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Drivers of Used Cars Vulnerable to Recalled Vehicles

By Brian Chase on October 31, 2016 - No comments

breaded chicken recall

The death of 50-year-old Delia Robles of Riverside has brought attention to a group of drivers who are particularly vulnerable to dangerous, recalled vehicles – second, third or even fourth owners who bought their vehicles in transactions that were far removed from the protections offered to new car buyers. According to a report in The New York Times, Robles was killed in a car accident when she was driving her 2001 Honda Civic. The recalled Takata airbag in the car deployed and shot out metal shards that caused Robles’s fatal injuries. 

The Poorest Are Most at Risk

Her 2001 Honda Civic had been sold three times at auto auctions before her son bought it from an acquaintance. There is no explicit federal requirement that sellers of used cars fix problems related to safety recalls. In fact, they don’t even have to disclose the recalls, something the law requires of new-car dealers. The lack of such a law affects a large section of the population. In 2015 alone, more than 38 million used cars were sold around the country.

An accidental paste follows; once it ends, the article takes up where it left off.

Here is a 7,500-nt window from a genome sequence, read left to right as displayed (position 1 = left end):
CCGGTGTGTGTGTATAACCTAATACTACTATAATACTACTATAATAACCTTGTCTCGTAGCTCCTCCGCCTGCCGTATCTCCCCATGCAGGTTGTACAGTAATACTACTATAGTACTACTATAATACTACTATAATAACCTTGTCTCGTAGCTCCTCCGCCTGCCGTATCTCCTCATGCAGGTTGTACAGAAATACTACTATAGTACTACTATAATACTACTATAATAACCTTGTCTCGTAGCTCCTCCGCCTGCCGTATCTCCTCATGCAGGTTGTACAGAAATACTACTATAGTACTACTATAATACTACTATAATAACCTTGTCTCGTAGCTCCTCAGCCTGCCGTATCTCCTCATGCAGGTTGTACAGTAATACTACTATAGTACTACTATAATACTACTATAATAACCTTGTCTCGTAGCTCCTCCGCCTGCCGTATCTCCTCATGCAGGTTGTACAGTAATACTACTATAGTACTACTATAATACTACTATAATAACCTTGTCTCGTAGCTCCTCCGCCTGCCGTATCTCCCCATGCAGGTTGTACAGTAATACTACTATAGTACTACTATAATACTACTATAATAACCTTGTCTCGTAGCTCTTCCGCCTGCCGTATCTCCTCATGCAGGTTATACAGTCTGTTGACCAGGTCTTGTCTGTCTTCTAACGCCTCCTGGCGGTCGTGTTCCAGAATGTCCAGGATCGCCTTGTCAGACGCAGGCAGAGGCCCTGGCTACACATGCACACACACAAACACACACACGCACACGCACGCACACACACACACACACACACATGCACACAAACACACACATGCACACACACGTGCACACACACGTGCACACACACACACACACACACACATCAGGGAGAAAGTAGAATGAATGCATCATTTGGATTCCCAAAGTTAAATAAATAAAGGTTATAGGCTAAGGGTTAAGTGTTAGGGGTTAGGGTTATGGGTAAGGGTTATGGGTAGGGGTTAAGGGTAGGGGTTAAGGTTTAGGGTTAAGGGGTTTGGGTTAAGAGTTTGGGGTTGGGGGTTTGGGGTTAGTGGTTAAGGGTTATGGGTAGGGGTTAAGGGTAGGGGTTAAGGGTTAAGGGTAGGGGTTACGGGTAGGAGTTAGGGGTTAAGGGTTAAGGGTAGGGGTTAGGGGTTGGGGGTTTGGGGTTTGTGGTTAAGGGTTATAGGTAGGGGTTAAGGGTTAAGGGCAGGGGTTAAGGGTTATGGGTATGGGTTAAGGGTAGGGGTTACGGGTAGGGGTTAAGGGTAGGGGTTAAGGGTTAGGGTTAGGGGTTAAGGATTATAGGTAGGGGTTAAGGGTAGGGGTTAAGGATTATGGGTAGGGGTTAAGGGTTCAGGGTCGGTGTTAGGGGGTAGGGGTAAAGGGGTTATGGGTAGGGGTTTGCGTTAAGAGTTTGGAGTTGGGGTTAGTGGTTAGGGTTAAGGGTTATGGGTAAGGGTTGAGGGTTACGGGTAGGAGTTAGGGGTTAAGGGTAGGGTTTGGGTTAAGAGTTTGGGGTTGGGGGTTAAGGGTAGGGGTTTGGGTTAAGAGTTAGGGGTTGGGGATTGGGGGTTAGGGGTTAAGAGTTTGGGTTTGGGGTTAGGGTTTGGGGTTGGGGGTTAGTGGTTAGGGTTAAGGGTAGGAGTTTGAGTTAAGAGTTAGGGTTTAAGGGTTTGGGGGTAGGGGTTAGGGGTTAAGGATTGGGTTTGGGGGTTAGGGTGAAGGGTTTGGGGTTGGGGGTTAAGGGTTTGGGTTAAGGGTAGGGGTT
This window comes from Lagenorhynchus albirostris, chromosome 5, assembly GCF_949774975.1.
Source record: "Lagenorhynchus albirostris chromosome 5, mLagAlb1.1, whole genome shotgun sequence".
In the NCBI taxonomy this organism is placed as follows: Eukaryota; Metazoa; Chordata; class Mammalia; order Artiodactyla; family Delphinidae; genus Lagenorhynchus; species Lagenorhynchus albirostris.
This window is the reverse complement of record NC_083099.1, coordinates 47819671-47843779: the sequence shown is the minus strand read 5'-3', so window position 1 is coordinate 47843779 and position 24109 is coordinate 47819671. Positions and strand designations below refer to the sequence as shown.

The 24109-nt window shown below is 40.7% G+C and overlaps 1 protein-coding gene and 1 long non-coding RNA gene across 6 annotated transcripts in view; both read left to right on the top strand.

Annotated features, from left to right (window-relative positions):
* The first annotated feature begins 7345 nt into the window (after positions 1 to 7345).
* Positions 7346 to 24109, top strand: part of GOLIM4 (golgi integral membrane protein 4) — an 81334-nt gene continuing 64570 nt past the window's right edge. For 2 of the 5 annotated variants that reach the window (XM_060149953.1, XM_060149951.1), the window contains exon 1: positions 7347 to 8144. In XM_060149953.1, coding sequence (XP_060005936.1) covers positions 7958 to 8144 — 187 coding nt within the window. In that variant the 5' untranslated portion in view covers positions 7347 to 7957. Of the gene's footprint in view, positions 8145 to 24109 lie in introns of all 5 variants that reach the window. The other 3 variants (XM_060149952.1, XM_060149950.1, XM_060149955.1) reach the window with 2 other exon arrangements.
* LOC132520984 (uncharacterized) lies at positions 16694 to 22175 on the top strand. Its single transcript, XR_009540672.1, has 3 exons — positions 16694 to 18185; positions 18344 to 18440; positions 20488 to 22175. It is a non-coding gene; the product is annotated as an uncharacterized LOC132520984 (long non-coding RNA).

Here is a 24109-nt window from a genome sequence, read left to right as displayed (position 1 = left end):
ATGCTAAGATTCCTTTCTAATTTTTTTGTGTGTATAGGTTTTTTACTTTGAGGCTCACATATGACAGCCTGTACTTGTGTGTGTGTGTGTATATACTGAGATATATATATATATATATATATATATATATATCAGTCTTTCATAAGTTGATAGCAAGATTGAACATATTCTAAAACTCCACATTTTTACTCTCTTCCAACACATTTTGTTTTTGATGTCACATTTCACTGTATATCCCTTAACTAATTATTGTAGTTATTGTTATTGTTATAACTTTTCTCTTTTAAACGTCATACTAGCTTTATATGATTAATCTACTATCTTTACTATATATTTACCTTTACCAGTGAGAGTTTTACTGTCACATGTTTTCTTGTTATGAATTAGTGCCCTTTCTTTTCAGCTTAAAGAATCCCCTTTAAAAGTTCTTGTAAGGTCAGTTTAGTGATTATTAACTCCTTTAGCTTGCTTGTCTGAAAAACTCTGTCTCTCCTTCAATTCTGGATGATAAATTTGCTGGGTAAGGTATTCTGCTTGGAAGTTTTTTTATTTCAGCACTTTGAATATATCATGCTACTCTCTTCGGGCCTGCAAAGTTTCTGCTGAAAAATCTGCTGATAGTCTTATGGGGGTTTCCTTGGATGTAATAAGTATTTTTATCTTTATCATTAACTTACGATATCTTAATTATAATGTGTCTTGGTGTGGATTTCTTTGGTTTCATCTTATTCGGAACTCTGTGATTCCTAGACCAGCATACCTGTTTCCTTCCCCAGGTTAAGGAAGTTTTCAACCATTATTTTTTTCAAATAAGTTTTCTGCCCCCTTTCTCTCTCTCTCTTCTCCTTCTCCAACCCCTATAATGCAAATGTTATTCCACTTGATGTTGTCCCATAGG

The higher-risk cars are often sold to the most vulnerable consumers through auctions – whether they are organized by governmental agencies or car dealers. Auctions are where dealers who are uncomfortable selling damaged or defective vehicles directly to their customers will get rid of those vehicles to other dealers who have no problems selling them. The consumers in such cases are poorer, less educated, less car-savvy, have poor credit and very likely, are English-challenged as well.

In the case of Robles’s Honda Civic, the automaker said it had sent out 20 recall notices since the model was first recalled in 2008, warning that its driver-side airbag could explode and cause serious injuries. But that Honda was never repaired, but sold to Robles’s son for $2,100, about $600 more than the Kelley Blue Book value for that car.

The Need for Better Regulation

Anyone selling a used car should not be able to sell the vehicle without performing the necessary repairs on that vehicle – which is of course done by the automaker at absolutely no charge to consumers. Even if some states have a patchwork of consumer protection regulations, it is simply not sufficient to protect all consumers against dangerous and defective vehicles.

If you or a loved one has been injured due to a dangerous or defective vehicle, it is important to understand that you have legal rights and options. Contact an experienced auto defect law firm that has the resources to stand up and fight for your rights against large automakers and negligent auto dealers, and hold them accountable.

Posted in: Auto Defects

About the Author: Brian Chase

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